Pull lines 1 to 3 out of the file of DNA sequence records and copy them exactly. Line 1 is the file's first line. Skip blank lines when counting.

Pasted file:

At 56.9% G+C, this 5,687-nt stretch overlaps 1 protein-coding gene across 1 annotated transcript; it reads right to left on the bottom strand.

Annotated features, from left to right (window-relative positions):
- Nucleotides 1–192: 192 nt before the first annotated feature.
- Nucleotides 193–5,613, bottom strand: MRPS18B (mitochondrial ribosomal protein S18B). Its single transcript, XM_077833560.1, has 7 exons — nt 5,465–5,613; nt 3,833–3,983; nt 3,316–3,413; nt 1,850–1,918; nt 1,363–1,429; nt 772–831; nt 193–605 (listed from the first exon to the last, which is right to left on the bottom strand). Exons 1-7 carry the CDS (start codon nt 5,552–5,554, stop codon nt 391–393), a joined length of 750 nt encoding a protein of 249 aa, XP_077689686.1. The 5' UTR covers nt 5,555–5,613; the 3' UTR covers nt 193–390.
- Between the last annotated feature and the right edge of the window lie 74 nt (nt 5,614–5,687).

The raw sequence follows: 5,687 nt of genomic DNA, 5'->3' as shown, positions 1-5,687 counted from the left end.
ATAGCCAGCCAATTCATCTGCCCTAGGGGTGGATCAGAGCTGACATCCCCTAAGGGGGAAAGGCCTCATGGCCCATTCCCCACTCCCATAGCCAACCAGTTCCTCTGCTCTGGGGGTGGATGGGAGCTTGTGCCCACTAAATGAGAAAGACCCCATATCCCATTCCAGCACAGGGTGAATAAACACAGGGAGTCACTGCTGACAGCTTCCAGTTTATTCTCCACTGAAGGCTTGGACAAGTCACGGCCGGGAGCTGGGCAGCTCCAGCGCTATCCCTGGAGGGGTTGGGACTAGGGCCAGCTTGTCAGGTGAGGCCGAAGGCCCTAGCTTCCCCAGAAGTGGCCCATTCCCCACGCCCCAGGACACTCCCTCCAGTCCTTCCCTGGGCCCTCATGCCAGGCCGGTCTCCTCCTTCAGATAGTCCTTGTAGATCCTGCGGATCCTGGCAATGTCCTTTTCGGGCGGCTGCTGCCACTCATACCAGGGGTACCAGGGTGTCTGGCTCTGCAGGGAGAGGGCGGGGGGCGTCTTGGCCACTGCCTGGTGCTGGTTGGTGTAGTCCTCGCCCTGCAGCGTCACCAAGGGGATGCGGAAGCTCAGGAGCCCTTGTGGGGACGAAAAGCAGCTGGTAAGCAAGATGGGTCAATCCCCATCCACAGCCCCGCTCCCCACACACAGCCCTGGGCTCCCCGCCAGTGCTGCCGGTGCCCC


At 56.9% G+C, this 5,687-nt stretch overlaps 1 protein-coding gene across 1 annotated transcript; it reads right to left on the bottom strand.

Annotated features, from left to right (window-relative positions):
- Nucleotides 1–192: 192 nt before the first annotated feature.